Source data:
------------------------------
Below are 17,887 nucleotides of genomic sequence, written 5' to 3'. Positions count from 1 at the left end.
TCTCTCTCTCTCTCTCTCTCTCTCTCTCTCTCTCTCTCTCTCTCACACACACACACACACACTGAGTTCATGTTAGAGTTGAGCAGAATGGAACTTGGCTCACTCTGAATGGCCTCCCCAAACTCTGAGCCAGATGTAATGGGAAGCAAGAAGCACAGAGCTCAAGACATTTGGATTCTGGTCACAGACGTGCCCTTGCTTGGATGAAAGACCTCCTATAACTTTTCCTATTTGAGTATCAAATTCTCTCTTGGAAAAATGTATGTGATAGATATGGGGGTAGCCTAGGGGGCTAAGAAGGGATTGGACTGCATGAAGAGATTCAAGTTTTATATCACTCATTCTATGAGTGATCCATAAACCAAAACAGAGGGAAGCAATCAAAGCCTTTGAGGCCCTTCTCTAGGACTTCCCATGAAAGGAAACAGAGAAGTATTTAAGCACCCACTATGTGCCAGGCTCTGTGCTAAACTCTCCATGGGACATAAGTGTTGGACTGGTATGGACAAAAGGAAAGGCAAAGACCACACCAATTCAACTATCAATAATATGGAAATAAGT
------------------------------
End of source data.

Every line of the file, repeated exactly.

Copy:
Below are 17,887 nucleotides of genomic sequence, written 5' to 3'. Positions count from 1 at the left end.
TCTCTCTCTCTCTCTCTCTCTCTCTCTCTCTCTCTCTCTCTCTCACACACACACACACACACTGAGTTCATGTTAGAGTTGAGCAGAATGGAACTTGGCTCACTCTGAATGGCCTCCCCAAACTCTGAGCCAGATGTAATGGGAAGCAAGAAGCACAGAGCTCAAGACATTTGGATTCTGGTCACAGACGTGCCCTTGCTTGGATGAAAGACCTCCTATAACTTTTCCTATTTGAGTATCAAATTCTCTCTTGGAAAAATGTATGTGATAGATATGGGGGTAGCCTAGGGGGCTAAGAAGGGATTGGACTGCATGAAGAGATTCAAGTTTTATATCACTCATTCTATGAGTGATCCATAAACCAAAACAGAGGGAAGCAATCAAAGCCTTTGAGGCCCTTCTCTAGGACTTCCCATGAAAGGAAACAGAGAAGTATTTAAGCACCCACTATGTGCCAGGCTCTGTGCTAAACTCTCCATGGGACATAAGTGTTGGACTGGTATGGACAAAAGGAAAGGCAAAGACCACACCAATTCAACTATCAATAATATGGAAATAAGT